Google Chrome 88 introduced the Manifest V3 API for extensions, which changes how extensions work in the browser. Mozilla has now outlined its plans for integrating those changes into Firefox.
Manifest V3 is a major update to the extension API in Google Chrome, which is in the process of replacing the earlier Manifest V2 technology — Google plans to block older extensions in January 2023. Most of the changes are only important to extension developers, but there are a few key differences. Google replaced the
webRequest API used by content blockers (such as uBlock Orgin) with a safer
declarativeNetRequest API, which limits the amount of rules. That prevents ad blockers and other privacy tools from having expansive lists of domains to block or filter, leading to criticism by the Electronic Frontier Foundation (EFF), the developer of uBlock Origin, and many others.
Mozilla Firefox has a custom implementation of Chrome’s extension API, called WebExtensions, which is why so many browser extensions are available for both browsers. Mozilla has now outlined how it plans to handle Manifest V3 support, which will be required for extensions to continue supporting both Chrome and Firefox with the same code. “For Mozilla, this is a long term bet on a standards-driven future for WebExtensions,” the company said in a blog post.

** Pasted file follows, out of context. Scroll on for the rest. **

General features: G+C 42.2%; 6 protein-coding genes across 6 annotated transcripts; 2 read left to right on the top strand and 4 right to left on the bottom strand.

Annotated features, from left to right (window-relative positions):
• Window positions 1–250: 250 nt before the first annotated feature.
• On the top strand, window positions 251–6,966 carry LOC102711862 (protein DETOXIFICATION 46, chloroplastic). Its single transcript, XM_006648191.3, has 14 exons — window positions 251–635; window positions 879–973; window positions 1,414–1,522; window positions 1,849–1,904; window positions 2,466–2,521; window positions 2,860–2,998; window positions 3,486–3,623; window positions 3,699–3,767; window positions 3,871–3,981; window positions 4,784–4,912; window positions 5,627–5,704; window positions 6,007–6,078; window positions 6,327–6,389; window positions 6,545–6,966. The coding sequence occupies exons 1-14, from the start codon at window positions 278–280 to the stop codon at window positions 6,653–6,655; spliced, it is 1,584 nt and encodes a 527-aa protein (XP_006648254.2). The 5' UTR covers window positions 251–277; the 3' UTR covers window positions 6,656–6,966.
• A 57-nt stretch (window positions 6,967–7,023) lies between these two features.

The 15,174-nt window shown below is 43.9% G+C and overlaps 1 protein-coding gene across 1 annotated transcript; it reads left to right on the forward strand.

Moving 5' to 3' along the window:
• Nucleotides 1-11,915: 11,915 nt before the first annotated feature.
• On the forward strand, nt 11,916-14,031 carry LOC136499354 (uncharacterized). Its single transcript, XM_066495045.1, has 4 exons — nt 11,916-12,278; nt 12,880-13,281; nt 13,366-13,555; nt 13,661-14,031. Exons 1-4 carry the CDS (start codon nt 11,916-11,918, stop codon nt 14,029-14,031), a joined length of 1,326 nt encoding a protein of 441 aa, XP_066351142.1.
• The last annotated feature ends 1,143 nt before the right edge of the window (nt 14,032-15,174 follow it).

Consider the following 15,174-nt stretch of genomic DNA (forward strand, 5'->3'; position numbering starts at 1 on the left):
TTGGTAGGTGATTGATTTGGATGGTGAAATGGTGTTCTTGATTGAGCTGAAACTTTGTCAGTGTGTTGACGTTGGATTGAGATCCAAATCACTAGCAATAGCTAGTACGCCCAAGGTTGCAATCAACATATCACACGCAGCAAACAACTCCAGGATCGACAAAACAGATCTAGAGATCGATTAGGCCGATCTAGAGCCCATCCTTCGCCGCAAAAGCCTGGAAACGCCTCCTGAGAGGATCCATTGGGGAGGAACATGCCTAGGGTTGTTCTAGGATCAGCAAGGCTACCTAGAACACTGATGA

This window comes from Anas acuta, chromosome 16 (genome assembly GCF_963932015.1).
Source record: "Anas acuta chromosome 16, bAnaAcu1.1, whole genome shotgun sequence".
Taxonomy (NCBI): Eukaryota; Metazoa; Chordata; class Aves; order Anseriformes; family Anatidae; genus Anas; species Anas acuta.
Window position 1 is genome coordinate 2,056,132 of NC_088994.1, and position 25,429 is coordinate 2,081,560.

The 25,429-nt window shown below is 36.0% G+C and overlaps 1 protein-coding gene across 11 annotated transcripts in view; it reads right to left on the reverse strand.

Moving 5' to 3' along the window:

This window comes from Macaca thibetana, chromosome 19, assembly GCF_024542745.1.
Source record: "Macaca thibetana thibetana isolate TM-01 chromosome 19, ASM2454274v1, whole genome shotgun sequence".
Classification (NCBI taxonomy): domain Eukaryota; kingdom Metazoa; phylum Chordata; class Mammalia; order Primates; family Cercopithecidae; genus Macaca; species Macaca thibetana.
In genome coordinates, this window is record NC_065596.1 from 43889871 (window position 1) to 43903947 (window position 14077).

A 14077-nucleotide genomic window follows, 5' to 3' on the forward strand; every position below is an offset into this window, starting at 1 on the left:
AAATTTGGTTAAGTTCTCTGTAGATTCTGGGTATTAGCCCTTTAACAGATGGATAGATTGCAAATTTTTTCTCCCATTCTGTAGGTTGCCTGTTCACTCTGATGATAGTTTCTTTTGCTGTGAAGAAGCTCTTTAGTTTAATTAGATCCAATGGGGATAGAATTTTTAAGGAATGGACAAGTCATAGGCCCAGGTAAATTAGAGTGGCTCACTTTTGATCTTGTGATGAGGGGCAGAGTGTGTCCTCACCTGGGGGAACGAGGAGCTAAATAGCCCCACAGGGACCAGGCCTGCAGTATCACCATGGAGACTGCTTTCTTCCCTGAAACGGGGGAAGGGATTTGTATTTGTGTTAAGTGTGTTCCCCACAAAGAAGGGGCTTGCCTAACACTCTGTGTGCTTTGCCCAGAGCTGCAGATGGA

Firefox will soon support all the new features and APIs introduced in Manifest V3, to maintain parity with Chrome, but Mozilla is keeping some of the functionality around that Google kicked to the curb. Firefox extensions will still be able to use the old
webRequest API, so you don’t have to worry about content-blocking tools becoming broken. However, Manifest V3 extensions on Firefox will still have the same permissions model as new Chrome extensions, so you’ll still be easily able to allow and deny permission to certain sites.
Mozilla is aiming for Manifest V3 support to be completed by the end of 2022, which should keep Firefox’s extension ecosystem alive and well — Chrome completing its Manifest V3 transition long before Firefox could leave the Firefox versions of many extensions abandoned.
Source: Mozilla Add-ons Community Blog